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Directed by Steven Spielberg
Screenplay by Melissa Mathison Based on the book by Roald Dahl
With: Mark Rylance, Ruby Barnhill, Penelope Wilton, Jemaine Clement, Rebecca Hall, Rafe Spall, and Bill Hader
Cinematography: Janusz Kaminski
Editing: Michael Kahn
Music: John Williams
Runtime: 117 min
Release Date: 01 July 2016
Aspect Ratio: 2.35 : 1
Color: Color

Roald Dahl’s enchanting children’s book The BFG gets the full Steven Spielberg treatments in this big-budget Disney production after a near twenty year stop and start development processes by the director’s longtime collaborators Frank Marshall and Kathleen Kennedy. The faithful adaptation tells the story of a little orphan girl named Sophie (Ruby Barnhill) who befriends a benevolent giant after she discovers him sneaking around London at night. He whisks her away to Giant Country where she discovers his fellow giants consider him a “runt”. And whereas the others are nasty brutes that eat humans and laze about all afternoon, the so-called "Big Friendly Giant" is a vegetarian who makes daily plumages to a Dream Country and nightly visits to the human world where he blows the visions he collects into the bedrooms of sleeping children.

Mark Rylance (fresh off his the Best Supporting Actor Oscar win in Spielberg’s Bridge of Spies) perfectly delivers Dahl’s distinctive jumbled up dialog.  His CGI motion capture performance renders the titular character’s warmth and humanity with amazing expressiveness and validity. But despite the delight of seeing the lankly BFG come to life on screen, looking much readers might remember from Quentin Blake original illustrations, this movie is surprisingly devoid of magic. Spielberg forgoes the relentless, overblown action of his insufferable all-motion-capture version of The Adventures of Tintin (2011), and swings too far in the opposite direction. The picture luxuriates in its digital dreamscapes, over-confident in the conviction that audiences are still wowed by such computerized representations of childhood imaginings. It’s been over twenty years since Spielberg first blew our collective minds with the digital dinosaurs of Jurassic Park (1993), and with each passing year this type of spectacle movie grows more and more generic. As impressive as modern 3D visuals are, they don’t inspire awe in viewers the way they used to—or, for that matter, the way pre-digital effects pictures still can. Contrast The BFG with Walt Disney’s 1959 live action classic Darby O'Gill and the Little People, which also features main characters of extremely different sizes. The forced perspective techniques of Darby O'Gill continue to dazzle and amaze, while the CGI-BFG feels like pretty standard fare.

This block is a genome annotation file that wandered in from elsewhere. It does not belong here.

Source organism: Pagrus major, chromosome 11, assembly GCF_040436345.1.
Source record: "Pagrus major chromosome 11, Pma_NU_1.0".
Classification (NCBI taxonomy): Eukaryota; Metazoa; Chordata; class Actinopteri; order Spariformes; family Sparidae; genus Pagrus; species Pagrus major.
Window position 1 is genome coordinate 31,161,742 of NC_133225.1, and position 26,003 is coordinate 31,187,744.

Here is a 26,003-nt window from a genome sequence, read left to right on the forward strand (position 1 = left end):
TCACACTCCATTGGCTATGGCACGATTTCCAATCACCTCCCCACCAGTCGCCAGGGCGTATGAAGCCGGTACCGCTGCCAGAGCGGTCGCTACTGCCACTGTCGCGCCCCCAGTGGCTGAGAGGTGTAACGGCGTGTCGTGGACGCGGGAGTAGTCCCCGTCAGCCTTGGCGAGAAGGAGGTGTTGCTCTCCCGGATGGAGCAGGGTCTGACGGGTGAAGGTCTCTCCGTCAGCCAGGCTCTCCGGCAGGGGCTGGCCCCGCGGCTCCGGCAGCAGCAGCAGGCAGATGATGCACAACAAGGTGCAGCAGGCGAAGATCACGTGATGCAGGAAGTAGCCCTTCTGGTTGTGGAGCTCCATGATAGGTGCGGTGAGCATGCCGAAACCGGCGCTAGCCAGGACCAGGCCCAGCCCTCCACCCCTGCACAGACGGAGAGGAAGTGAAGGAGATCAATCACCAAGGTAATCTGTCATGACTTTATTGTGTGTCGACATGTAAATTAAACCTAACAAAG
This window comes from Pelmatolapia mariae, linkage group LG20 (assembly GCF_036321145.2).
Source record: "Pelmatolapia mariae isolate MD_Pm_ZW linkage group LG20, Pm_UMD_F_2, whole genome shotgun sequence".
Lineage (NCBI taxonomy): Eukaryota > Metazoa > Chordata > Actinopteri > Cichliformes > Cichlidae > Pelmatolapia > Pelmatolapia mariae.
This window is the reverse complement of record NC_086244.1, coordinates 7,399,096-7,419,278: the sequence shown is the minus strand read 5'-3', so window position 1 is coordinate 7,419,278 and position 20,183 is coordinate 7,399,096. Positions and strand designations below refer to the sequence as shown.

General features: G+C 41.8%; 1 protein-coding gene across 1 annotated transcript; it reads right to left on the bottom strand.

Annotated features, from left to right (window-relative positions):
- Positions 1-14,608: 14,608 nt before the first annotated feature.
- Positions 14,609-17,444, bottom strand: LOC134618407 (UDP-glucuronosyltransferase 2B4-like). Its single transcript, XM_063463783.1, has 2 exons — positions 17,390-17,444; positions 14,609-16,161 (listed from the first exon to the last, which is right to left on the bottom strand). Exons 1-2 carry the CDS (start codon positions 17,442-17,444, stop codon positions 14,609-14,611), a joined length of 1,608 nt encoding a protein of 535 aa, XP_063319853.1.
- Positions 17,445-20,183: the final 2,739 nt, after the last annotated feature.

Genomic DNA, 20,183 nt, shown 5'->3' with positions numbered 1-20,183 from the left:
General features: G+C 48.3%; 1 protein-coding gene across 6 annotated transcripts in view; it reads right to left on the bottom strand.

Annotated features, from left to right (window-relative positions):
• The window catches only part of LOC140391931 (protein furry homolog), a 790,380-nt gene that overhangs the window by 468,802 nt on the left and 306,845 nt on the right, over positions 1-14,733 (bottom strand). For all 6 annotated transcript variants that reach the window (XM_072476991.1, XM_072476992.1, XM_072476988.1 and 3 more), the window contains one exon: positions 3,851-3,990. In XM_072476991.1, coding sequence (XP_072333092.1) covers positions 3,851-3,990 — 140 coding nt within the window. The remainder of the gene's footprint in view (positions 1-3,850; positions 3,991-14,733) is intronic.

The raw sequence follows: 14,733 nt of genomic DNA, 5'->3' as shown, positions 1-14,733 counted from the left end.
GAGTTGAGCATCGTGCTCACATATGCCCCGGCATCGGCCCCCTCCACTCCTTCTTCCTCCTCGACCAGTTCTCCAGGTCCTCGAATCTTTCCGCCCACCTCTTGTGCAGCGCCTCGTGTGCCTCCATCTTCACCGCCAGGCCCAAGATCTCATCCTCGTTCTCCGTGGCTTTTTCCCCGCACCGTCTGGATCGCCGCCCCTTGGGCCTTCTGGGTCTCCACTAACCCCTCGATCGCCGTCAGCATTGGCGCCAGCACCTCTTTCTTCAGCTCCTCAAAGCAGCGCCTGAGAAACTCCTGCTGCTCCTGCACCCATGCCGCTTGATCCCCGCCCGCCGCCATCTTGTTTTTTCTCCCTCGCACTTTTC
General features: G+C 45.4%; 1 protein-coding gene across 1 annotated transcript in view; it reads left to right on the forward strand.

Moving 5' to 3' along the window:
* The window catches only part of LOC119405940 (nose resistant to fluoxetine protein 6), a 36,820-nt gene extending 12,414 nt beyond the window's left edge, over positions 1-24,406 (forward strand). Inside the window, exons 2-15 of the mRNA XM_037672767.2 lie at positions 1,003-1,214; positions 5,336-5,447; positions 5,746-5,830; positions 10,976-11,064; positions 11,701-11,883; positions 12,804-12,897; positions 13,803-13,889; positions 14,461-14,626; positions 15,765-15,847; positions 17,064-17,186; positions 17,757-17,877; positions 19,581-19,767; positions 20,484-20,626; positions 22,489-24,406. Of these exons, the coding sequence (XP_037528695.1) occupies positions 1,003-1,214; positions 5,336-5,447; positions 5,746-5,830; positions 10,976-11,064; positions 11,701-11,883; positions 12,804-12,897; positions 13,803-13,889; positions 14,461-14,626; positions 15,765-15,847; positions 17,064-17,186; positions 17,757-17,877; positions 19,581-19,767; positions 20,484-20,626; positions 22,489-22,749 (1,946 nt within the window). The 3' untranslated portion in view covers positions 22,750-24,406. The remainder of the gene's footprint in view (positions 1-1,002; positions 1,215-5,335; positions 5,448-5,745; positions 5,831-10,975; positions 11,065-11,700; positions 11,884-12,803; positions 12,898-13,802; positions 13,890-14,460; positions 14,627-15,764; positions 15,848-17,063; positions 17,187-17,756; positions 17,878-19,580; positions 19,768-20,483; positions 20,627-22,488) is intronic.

Like most of Dahl’s children’s stories, The BFG evokes a sense of mystery and wonder, fear and delight in the minds of readers both young and old.  But with computers doing all the work for us, we grow bored with the tale long before it reaches its protracted comical third act. The screenplay by the late Melissa Mathison (The Black Stallion, E.T. the Extra-Terrestrial) fails to enhance Dahl’s episodic narrative enough to support a nearly two-hour feature. Much like her adaptation of The Indian in the Cupboard, which Frank Oz made into another overly effects-dominate family picture in 1995, the film lumbers from set piece to set piece without building much momentum. Mathison and Spielberg do manage to retain the poignant sense of melancholy and loneliness contained within the book, but they can’t recreate the author’s inspired balance of brash humor and forlorn emotion.